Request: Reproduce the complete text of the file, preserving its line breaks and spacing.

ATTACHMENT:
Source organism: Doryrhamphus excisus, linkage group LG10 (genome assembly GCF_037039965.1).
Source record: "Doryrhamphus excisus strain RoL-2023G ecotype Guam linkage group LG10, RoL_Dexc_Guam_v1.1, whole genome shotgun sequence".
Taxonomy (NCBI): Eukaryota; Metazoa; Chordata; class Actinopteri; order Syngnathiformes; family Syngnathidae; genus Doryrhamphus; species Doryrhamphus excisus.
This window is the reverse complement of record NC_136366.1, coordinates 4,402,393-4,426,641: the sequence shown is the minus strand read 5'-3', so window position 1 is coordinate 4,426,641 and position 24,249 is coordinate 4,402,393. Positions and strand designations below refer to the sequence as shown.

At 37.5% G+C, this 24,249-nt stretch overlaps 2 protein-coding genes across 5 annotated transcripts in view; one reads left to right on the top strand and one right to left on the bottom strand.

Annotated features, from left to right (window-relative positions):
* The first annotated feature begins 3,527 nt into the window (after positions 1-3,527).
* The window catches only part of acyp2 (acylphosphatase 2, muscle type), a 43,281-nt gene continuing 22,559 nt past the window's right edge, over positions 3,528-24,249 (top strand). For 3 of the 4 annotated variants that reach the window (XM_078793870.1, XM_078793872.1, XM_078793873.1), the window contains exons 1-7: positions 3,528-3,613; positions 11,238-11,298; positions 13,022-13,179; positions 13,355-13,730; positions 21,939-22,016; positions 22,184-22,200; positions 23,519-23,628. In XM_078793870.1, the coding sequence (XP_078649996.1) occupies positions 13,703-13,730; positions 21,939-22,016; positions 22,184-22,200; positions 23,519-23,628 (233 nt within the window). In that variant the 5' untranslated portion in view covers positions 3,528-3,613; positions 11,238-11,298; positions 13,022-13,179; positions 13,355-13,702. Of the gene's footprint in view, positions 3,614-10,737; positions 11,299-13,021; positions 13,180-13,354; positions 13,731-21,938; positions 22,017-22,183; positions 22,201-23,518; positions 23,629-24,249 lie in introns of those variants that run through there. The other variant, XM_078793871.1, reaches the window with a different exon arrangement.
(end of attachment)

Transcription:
Source organism: Doryrhamphus excisus, linkage group LG10 (genome assembly GCF_037039965.1).
Source record: "Doryrhamphus excisus strain RoL-2023G ecotype Guam linkage group LG10, RoL_Dexc_Guam_v1.1, whole genome shotgun sequence".
Taxonomy (NCBI): Eukaryota; Metazoa; Chordata; class Actinopteri; order Syngnathiformes; family Syngnathidae; genus Doryrhamphus; species Doryrhamphus excisus.
This window is the reverse complement of record NC_136366.1, coordinates 4,402,393-4,426,641: the sequence shown is the minus strand read 5'-3', so window position 1 is coordinate 4,426,641 and position 24,249 is coordinate 4,402,393. Positions and strand designations below refer to the sequence as shown.

At 37.5% G+C, this 24,249-nt stretch overlaps 2 protein-coding genes across 5 annotated transcripts in view; one reads left to right on the top strand and one right to left on the bottom strand.

Annotated features, from left to right (window-relative positions):
* The first annotated feature begins 3,527 nt into the window (after positions 1-3,527).
* The window catches only part of acyp2 (acylphosphatase 2, muscle type), a 43,281-nt gene continuing 22,559 nt past the window's right edge, over positions 3,528-24,249 (top strand). For 3 of the 4 annotated variants that reach the window (XM_078793870.1, XM_078793872.1, XM_078793873.1), the window contains exons 1-7: positions 3,528-3,613; positions 11,238-11,298; positions 13,022-13,179; positions 13,355-13,730; positions 21,939-22,016; positions 22,184-22,200; positions 23,519-23,628. In XM_078793870.1, the coding sequence (XP_078649996.1) occupies positions 13,703-13,730; positions 21,939-22,016; positions 22,184-22,200; positions 23,519-23,628 (233 nt within the window). In that variant the 5' untranslated portion in view covers positions 3,528-3,613; positions 11,238-11,298; positions 13,022-13,179; positions 13,355-13,702. Of the gene's footprint in view, positions 3,614-10,737; positions 11,299-13,021; positions 13,180-13,354; positions 13,731-21,938; positions 22,017-22,183; positions 22,201-23,518; positions 23,629-24,249 lie in introns of those variants that run through there. The other variant, XM_078793871.1, reaches the window with a different exon arrangement.